Iphigenia in Tauris
In ruins to the ground: of all the house,
My father's house, one pillar, as I thought,
Alone was left, which from its cornice waved
A length of auburn locks, and human voice
Assumed: the bloody office, which is mine
To strangers here, respecting, I to death,
Sprinkling the lustral drops, devoted it
With many tears. My dream I thus expound:-
Orestes, whom I hallow'd by my rites,
Is dead: for sons are pillars of the house;
They, whom my lustral lavers sprinkle, die.
I cannot to my friends apply my dream,
For Strophius, when I perish'd, had no son.
Now, to my brother, absent though he be,
Libations will I offer: this, at least,
With the attendants given me by the king,
Virgins of Greece, I can: but what the cause
They yet attend me not within the house,
The temple of the goddess, where I dwell? (She goes into the temple.
ORESTES and PYLADES enter cautiously.)
ORESTES Keep careful watch, lest some one come this way.
PYLADES I watch, and turn mine eye to every part.
ORESTES And dost thou, Pylades, imagine this
The temple of the goddess, which we seek,
Our sails from Argos sweeping o'er the main?
PYLADES Orestes, such my thought, and must be thine.
ORESTES And this the altar wet with Grecian blood?
PYLADES Crimson'd with gore behold its sculptured wreaths.
ORESTES See, from the battlements what trophies hang!
PYLADES The spoils of strangers that have here been slain.
ORESTES Behooves us then to watch with careful eye.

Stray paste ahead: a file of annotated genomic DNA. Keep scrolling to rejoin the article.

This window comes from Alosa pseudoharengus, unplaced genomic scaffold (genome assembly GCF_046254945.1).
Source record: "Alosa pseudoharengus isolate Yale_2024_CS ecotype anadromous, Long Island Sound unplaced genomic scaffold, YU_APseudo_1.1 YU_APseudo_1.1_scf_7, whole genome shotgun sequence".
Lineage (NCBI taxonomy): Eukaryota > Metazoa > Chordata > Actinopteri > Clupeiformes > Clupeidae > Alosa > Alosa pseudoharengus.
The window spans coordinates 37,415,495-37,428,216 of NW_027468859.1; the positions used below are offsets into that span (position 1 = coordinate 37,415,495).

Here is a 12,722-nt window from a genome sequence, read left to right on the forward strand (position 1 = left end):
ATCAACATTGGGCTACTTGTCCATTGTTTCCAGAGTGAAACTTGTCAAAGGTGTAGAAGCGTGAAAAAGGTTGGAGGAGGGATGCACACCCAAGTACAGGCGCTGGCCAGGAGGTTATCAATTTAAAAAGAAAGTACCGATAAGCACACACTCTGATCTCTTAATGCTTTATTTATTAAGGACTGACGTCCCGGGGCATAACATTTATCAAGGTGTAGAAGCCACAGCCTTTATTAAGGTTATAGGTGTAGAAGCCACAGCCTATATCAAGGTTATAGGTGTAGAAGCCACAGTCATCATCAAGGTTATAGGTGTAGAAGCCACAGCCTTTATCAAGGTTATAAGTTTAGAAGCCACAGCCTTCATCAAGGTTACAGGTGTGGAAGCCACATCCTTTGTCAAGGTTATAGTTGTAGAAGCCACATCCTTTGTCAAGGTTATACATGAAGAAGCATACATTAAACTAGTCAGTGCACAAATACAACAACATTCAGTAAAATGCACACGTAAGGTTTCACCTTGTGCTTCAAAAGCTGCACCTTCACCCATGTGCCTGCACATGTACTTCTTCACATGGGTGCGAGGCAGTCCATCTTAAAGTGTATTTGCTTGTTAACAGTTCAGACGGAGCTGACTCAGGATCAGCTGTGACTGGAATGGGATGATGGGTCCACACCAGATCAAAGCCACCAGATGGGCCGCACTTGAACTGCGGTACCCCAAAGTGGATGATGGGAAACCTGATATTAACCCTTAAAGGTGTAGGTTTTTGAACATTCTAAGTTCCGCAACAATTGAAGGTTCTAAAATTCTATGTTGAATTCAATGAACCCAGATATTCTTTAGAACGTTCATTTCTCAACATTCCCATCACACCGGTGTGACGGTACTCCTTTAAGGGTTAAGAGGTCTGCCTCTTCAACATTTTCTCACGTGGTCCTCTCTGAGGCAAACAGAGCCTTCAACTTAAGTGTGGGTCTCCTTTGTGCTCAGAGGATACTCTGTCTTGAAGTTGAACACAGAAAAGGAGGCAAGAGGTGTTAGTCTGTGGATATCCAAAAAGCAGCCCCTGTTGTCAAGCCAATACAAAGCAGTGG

O Phoebus, by thy oracles again
Why hast thou led me to these toils? E'er since,
In vengeance for my father's blood, I slew
My mother, ceaseless by the Furies driven,
Vagrant, an outcast, many a bending course
My feet have trod: to thee I came, of the
Inquired this whirling frenzy by what means,
And by what means my labours I might end.
Thy voice commanded me to speed my course
To this wild coast of Tauris, where a shrine
Thy sister hath, Diana; thence to take
The statue of the goddess, which from heaven
(So say the natives) to this temple fell:
This image, or by fraud or fortune won,
The dangerous toil achieved, to place the prize
In the Athenian land: no more was said;
But that, performing this, I should obtain
Rest from my toils. Obedient to thy words,
On this unknown, inhospitable coast
Am I arrived. Now, Pylades (for thou
Art my associate in this dangerous task,)
Of thee I ask, What shall we do? for high
The walls, thou seest, which fence the temple round.
Shall we ascend their height? But how escape
Observing eyes? Or burst the brazen bars?
Of these we nothing know: in the attempt
To force the gates, or meditating means
To enter, if detected, we shall die.
Shall we then, ere we die, by flight regain
The ship in which we hither plough'd the sea?
PYLADES Of flight we brook no thought, nor such hath been
Our wont; nor may the god's commanding voice
Be disobey'd; but from the temple now